Album

By The Wayside

Tracey Bunn

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Tracey Bunn's debut solo album, produced by Anne McCue and recorded in Nashville with some of its’ finest musicians (including Aussie legends Bones Hillman and Mark Moffat) is a luscious blend of country, folk and pop rock, sometimes reminiscent of kd lang and Patsy Cline.

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By The Wayside CD
For a signed copy of the album please email me your name and postal address details and send AU$25.00
to my PayPal account the_bunster@yahoo.com   
I will send it to you on receipt of your payment.    
Or send a cheque or money order with your postal details to PO Box 3773 Darwin NT 0801      Cheers!


 

REVIEWS FOR BY THE WAYSIDE

Tracey Bunn will be familiar to many as a member of Toe Sucking Cowgirls (with Gleny Rae), as well as her own outfit Tracey Bunn & The Bareback Riders et al. The Cowgirls broke up and Bunn and her partner were divorced around the same period leaving her shattered and uninterested in making music for a while. But great music can come out of heartbreak, especially when you’re dealing in country music. Which explains why By The Wayside is a whole lot more serious than the Toe Sucking Cowgirls (well, pretty much anything is a whole more serious than that outfit’s music). 
After meeting Anne McCue in Darwin, Bunn packed up her life and headed over to Nashville to record a bunch of songs she had written. McCue produced the album and used her contacts to enlist some impressive musicians – Bones Hillman from Midnight Oil, Eamon McLoughlin (ex Greencards), Mark Moffatt as guest guitarist on ‘Wishes’.
The songs are rich with plaintive reflections on people and places and some intensely personal moments. That doesn’t mean the music itself is fragile though. Indeed, opening track ‘Adelaide’ presents reflections on that city in robust, jangling guitar pop that’s a little reminiscent of that great Falling Joys/Hummingbirds era. The influence of McCue is apparent (her guitar playing is everywhere), but Bunn’s voice and, more importantly, personality stand out compellingly.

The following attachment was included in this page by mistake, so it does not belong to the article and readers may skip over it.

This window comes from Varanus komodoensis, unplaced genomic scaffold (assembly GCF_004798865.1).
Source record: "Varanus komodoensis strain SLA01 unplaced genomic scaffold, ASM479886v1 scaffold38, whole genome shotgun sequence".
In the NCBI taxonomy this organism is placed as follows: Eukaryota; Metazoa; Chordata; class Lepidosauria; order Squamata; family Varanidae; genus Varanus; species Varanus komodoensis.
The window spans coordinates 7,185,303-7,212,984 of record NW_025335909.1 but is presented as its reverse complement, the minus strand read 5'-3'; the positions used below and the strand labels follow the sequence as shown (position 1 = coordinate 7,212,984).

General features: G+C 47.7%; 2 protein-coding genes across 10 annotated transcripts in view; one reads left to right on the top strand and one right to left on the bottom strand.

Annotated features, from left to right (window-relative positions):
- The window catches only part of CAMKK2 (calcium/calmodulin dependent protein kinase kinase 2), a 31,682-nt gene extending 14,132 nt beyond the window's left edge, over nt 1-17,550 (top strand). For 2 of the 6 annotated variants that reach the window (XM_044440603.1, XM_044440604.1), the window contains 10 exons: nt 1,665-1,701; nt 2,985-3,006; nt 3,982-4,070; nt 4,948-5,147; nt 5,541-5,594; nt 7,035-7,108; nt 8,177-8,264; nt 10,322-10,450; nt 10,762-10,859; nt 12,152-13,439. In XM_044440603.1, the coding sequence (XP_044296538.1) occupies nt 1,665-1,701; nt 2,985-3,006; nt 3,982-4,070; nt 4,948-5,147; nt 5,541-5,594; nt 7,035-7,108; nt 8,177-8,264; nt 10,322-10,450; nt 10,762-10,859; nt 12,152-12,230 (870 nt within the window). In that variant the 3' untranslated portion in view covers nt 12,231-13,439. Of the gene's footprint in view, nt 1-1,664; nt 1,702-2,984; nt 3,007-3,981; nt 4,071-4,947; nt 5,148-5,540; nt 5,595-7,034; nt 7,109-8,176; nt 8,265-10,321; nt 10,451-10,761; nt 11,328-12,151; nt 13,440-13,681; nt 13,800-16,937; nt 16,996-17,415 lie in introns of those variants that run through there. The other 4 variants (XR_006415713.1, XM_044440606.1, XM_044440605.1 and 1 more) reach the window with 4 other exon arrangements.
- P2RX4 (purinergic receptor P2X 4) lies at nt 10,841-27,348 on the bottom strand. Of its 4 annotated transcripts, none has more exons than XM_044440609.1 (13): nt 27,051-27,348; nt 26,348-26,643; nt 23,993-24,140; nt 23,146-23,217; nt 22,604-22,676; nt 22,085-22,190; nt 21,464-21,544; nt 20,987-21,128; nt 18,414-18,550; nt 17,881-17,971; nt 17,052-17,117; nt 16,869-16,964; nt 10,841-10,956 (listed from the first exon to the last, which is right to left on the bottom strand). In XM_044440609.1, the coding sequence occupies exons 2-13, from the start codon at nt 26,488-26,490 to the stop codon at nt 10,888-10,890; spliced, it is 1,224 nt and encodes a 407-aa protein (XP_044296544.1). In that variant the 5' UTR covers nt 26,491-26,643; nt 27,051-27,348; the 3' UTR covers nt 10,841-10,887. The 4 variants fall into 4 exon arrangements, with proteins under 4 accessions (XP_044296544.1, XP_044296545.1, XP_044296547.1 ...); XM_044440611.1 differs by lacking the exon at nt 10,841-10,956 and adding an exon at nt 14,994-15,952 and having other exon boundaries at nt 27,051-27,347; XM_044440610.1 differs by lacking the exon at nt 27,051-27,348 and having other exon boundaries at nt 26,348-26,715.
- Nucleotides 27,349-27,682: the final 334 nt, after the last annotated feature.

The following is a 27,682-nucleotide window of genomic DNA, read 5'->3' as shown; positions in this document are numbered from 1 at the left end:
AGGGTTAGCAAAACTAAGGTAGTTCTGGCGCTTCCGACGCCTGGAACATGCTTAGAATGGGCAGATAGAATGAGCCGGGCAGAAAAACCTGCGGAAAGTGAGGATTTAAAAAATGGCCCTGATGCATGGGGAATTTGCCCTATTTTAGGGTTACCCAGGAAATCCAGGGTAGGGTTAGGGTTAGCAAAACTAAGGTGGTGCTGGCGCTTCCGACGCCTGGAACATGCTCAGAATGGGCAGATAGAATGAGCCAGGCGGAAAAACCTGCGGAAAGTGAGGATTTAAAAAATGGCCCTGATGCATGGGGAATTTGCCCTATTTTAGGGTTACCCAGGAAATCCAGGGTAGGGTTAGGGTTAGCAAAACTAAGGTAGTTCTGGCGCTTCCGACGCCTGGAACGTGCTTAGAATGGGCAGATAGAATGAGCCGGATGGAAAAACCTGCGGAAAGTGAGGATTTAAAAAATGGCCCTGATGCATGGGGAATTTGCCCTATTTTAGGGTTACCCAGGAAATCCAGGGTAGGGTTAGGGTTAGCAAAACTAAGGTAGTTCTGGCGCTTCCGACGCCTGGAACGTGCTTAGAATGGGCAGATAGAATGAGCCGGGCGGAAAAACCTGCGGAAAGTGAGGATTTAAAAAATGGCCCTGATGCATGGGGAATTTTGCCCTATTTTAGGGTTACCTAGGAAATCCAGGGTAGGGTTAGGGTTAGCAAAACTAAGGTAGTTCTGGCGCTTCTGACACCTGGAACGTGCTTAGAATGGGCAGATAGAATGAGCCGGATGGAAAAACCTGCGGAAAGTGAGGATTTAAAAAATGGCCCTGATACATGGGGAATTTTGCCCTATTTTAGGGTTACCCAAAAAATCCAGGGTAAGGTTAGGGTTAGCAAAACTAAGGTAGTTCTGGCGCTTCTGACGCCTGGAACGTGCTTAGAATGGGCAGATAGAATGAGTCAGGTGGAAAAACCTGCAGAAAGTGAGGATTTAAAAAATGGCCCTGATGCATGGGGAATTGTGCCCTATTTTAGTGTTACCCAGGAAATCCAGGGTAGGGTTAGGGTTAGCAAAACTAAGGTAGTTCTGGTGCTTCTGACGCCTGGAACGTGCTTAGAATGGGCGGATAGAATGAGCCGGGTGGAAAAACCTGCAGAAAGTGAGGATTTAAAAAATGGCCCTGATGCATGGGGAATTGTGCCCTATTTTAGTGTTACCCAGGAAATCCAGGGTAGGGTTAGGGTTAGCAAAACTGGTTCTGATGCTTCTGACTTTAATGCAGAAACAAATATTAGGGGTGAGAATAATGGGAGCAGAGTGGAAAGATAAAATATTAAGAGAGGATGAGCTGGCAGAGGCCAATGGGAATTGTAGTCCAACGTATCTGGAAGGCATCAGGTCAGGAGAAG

Martin Jones RHYTHMS MAGAZINE April 2011

 

By the Wayside is the solo debut of TRACEY BUNN, formerly of TOE SUCKING COWGIRLS and considered one of the Northern Territories hardest working musicians. Recorded in Nashville and produced by fellow Aussie and stable mate ANNE MCCUE, By The Wayside is a collection of commanding songs.From the earnest opener Adelaide, the imagery of Tracey’s song writing takes listeners on a journey influenced by her years of touring Oz and overseas. Her powerful and emotive vocals are none more evident than on Shutup and Let Me Breathe and the heartfelt paired back version of the RICHARD THOMPSON’S Keep Your Distance, which is one of the many highlights on this album. Melancholy Mood successfully captures country swing, but it is Tracey’s unique style and blend of Aussie country and rock that is evident throughout By The Wayside and is enhanced by players, Anne McCue, BONES HILLMAN, EAMON MCLOUGHLIN and MARK MOFFATT. This album is sure to garner Tracey interest from industry and fans alike.

Ray Montana CAPITAL NEWS April 2011

 

Tracey Bunn is a Darwin native, a singer-songwriter best known for her work with the Toe-Sucking Cowgirls. Recorded in Nashville by label-mate (and kindred spirit) Anne McCue, her first solo album is lean, direct, and no-nonsense, testament perhaps to twenty hard-scrabble years on the road.  A blend of a rootsy rock, country swing, and 60s-flavoured guitar pop, the songs express mixed feelings of desire, regret, and wanderlust, leavened with a healthy dollop of good humour. Melancholy Mood is old-timey and infectiously bittersweet, a big bouquet of melody floating on a one-two, one-two rhythm. On Shutup and Let Me Breathe, Bunn seems to be channelling Patsy Cline and Martha Wainwright as the song builds to a big chorus, her voice hitting high swooping notes with a thrilling vibrato. “We had a love that set the night on fire,” she sings on Running, a light-footed paean to bad romance, “Tight as a drum as strong as fencing wire.” Anne McCue’s arrangements are spare, defined by characteristically strong guitar work and quirky little touches like the guiro and shaker on Running.

****Brian Yatman – ALTERNATIVE MEDIA GROUP

 

“Darwin diva Tracey Bunn bit the bullet to join the huge expatriate Aussie posse in Nashville. The former Toe Sucking Cowgirl enlisted another ex-pat Anne McCue to produce her latest ten-song disc By The Wayside in Music City. Bunn kicks off with nostalgia-fuelled Adelaide - imagery is her strong point while her gypsy wanderlust, pain of found and lost again love, is echoed in biographical Wishes. Running - the salient signpost to the damsel's demise - drips with rural roughage as her beau flees. "We had a love that set the night on fire/ tight as a drum, as strong as fencing wire." Not even fencing wire can withstand nature or human desire to flee as our floods and fires remind us. Bunn's imagery reigns as her character primes her pathos with lovelorn lava as she reaches her finale - the title track.”

Dave Dawson – NU COUNTRY, BEAT MAGAZINE

 

“If Shania is the painted, pouting, princess of country then Tracey Bunn is the no-nonsense tomboy of the genre… her honest heartfelt songs convict her of the heinous crime of being a fine writer, observer and teller of tales. She is a woman who demands we listen and then delivers.”

Michael Mee – MAVERICK MAGAZINE UK